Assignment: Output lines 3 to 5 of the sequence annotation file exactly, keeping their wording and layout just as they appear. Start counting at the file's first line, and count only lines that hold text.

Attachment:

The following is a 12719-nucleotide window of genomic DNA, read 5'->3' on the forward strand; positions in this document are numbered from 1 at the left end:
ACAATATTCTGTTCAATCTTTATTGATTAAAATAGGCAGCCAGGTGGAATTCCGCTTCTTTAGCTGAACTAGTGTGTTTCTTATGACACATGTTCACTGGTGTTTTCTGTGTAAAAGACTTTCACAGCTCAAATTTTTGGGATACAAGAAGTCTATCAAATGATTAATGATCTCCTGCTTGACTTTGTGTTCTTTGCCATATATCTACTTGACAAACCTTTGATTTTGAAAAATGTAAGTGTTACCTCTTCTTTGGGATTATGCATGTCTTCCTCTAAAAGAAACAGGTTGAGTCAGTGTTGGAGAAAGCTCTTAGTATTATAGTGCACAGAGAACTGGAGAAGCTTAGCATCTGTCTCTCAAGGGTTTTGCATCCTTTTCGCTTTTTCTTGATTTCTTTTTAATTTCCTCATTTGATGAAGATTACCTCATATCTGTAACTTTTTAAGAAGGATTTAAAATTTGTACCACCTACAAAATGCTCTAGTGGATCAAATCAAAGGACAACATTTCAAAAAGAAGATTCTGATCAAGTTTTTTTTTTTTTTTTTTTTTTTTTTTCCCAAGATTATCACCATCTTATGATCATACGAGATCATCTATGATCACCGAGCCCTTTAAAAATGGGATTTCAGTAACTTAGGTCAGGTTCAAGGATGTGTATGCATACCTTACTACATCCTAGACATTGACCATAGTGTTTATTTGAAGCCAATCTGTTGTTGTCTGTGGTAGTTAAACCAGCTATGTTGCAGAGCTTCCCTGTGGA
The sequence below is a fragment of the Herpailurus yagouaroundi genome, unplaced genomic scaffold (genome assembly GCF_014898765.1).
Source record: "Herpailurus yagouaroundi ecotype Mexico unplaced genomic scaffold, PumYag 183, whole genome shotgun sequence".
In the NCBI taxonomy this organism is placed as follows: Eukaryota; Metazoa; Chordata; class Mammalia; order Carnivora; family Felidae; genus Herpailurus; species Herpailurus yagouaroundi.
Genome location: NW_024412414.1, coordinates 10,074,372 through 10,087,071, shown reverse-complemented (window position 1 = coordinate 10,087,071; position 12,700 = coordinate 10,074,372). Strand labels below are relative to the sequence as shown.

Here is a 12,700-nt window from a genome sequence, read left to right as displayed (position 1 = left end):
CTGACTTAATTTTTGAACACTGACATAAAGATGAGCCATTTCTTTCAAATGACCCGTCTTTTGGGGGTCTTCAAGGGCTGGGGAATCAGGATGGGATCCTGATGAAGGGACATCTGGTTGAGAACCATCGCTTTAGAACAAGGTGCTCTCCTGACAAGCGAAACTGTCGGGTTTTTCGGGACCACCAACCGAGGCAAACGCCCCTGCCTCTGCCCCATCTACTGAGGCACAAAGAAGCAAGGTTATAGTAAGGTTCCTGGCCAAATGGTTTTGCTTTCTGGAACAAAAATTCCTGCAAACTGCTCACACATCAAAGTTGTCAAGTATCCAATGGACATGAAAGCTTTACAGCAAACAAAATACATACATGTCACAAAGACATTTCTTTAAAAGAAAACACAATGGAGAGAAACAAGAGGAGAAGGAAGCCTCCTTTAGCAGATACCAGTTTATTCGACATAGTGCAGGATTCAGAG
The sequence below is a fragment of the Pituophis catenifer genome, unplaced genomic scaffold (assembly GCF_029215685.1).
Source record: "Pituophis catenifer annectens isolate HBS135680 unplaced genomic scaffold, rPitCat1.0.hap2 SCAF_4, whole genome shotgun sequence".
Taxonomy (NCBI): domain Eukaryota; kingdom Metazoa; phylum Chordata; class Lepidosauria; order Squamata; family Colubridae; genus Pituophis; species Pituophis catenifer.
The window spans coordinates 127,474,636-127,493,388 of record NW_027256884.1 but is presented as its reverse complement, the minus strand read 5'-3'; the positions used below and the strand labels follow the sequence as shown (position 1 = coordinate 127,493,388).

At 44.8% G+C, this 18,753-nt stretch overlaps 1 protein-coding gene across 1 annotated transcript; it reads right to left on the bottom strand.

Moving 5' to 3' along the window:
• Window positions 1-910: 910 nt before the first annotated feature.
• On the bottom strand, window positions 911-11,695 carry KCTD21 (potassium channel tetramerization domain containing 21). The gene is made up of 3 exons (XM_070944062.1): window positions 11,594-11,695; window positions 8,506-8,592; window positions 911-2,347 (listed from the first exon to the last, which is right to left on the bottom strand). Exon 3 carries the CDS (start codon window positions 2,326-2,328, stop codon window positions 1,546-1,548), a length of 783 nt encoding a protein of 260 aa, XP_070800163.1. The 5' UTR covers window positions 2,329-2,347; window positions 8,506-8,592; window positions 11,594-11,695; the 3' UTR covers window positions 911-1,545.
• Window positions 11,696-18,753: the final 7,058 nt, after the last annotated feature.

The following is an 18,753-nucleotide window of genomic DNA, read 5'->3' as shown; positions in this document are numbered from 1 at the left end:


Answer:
The sequence below is a fragment of the Herpailurus yagouaroundi genome, unplaced genomic scaffold (genome assembly GCF_014898765.1).
Source record: "Herpailurus yagouaroundi ecotype Mexico unplaced genomic scaffold, PumYag 183, whole genome shotgun sequence".
In the NCBI taxonomy this organism is placed as follows: Eukaryota; Metazoa; Chordata; class Mammalia; order Carnivora; family Felidae; genus Herpailurus; species Herpailurus yagouaroundi.